Beating earnings expectations has become a recurring pattern for Amgen Inc. (NASDAQ:AMGN). The big biotech announced its third-quarter results after the market closed on Thursday. Amgen, yet again, topped Wall Street expectations. Here are the highlights.
By the numbers
Amgen reported revenue of $5.8 billion, up 2% from the third quarter of 2015. While the revenue growth was sluggish, it was still enough to surpass the average analyst estimate of $5.73 billion.
Earnings growth, on the other hand, looked better. Amgen posted third-quarter net income of $2.02 billion, or $2.68 per diluted share. That reflected an increase of 8.6% compared to earnings of $1.86 billion reported in the prior-year period and a 9.8% jump over the $2.44 per diluted share from the year-ago period.
On a non-GAAP basis, Amgen's earnings came in at $2.28 billion, 9.6% higher than the $2.08 billion posted in the same quarter last year. Amgen reported non-GAAP earnings per diluted share of $3.02. This figure represented an 11% increase over the non-GAAP earnings per diluted share of $2.72 announced in the third quarter of 2015. It also easily topped the average analyst estimate of $2.79.
Amgen also generated $2.5 billion of cash flow in the third quarter. The company ended the quarter with cash, cash equivalents, and marketable securities totaling $37.98 billion.
Behind the numbers
Net product sales were flat in the third quarter compared to the prior-year period. Top-selling Enbrel lost ground slightly from the same quarter last year, with sales of $1.45 billion. Amgen's second-highest moneymaker, bone marrow stimulant Neulasta, also saw sales slip 5% year over year, to $1.2 billion.
The biggest losers, however, were Epogen and Neupogen. Sales for the drugs fell 31% and 36%, respectively, versus the third quarter of 2015.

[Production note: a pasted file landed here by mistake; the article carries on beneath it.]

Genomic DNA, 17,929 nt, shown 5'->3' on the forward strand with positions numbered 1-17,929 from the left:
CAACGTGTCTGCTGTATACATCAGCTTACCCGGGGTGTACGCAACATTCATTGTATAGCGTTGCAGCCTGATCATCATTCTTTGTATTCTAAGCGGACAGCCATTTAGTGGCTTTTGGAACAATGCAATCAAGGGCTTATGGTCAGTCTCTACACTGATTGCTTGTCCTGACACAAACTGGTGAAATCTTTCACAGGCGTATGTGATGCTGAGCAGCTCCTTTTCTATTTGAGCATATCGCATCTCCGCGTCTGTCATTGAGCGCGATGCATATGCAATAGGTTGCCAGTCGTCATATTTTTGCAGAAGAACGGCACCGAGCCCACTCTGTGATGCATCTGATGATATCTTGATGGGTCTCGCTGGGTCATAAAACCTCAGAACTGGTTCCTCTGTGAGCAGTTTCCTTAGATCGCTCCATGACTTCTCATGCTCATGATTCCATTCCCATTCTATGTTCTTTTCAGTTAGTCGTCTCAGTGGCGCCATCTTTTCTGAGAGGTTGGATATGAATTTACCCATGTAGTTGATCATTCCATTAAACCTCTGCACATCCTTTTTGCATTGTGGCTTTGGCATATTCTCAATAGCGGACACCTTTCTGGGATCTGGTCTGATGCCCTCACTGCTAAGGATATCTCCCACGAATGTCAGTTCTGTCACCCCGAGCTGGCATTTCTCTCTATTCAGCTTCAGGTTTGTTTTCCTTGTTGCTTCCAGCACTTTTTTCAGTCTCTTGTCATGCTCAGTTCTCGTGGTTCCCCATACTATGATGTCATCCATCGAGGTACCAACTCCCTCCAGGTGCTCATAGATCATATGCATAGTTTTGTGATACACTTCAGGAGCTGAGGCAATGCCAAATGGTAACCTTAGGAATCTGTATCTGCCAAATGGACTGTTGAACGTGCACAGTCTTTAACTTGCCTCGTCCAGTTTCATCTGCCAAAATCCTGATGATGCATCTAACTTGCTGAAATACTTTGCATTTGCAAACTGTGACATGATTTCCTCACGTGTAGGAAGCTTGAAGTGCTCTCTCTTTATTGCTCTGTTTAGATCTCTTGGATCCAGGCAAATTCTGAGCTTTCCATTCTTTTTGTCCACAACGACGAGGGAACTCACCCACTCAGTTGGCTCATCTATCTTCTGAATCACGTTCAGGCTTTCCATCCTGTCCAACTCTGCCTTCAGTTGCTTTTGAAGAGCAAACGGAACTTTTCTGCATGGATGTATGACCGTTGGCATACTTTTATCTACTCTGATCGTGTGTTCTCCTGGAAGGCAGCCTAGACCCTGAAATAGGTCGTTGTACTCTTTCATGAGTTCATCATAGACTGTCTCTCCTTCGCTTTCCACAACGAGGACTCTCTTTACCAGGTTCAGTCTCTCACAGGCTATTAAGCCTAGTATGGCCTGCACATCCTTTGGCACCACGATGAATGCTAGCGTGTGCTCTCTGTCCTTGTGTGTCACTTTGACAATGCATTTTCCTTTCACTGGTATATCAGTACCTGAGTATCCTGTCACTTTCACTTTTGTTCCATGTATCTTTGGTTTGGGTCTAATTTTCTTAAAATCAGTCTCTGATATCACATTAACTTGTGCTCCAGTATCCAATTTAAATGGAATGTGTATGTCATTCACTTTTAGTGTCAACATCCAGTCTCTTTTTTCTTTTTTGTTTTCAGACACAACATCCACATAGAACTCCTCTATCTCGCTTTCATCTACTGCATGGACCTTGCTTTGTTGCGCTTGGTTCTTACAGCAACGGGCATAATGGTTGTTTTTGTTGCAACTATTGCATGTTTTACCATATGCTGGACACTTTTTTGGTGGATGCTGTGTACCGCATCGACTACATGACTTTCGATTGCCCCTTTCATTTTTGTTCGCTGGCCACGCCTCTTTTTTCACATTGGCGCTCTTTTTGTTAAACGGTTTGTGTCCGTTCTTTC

Amgen did have some bright spots. Sales for cancer drug Kyprolis soared 34% year over year, to $183 million. Sensipar/Mimpara sales grew by 18%, to $415 million. Sales for bone disease drug Prolia also increased 18%, to $379 million.
Were it not for the catch-all category of "other revenue" climbing compared to the prior-year period, Amgen wouldn't have reported any revenue growth. So how did the biotech's earnings jump? Lower costs.
Cost of sales decreased 1% in the third quarter, thanks primarily to manufacturing efficiencies and higher net selling prices. Selling, general, and administrative (SG&A) costs were flat compared to the prior-year period. The big story for Amgen was that research and development costs fell 12%. All of this combined for a 3% year-over-year decline in total expenses.
Amgen narrowed its full-year 2016 revenue guidance. The company now expects 2016 revenue between $22.6 billion and $22.8 billion. Previously, the low end of that range stood at $22.5 billion.
The company also increased its full-year earnings outlook. Amgen now projects GAAP earnings per share of $9.94 to $10.11, up from the previous range of $9.55 to $9.90. Non-GAAP earnings per share are expected to be between $11.40 to $11.55. Amgen's prior guidance called for non-GAAP earnings per share in the range of $11.10 to $11.40.
There are several potential catalysts for Amgen's stock coming up relatively soon. In September, the biotech announced that erenumab met its primary endpoint in a late-stage study targeting prevention of episodic migraines. Results from a second late-stage study of the pipeline candidate should be announced later this year.
Perhaps the biggest news for Amgen will come from the late-stage cardiovascular outcomes study for cholesterol drug Repatha. The company expects to announce those results in the first quarter of 2017. Positive results could help Amgen convince payers to open their purse strings for Repatha.
Amgen needs help from its pipeline and for Repatha sales to pick up momentum to get revenue growing briskly again. I think the biotech will be successful on both fronts, although it will take time. Meanwhile, Amgen will pay investors to wait.
The company's dividend yield stands at 2.53%. Amgen has increased its dividend every year since 2011. It's similar to beating earnings estimates: It's a recurring pattern that any investor can like.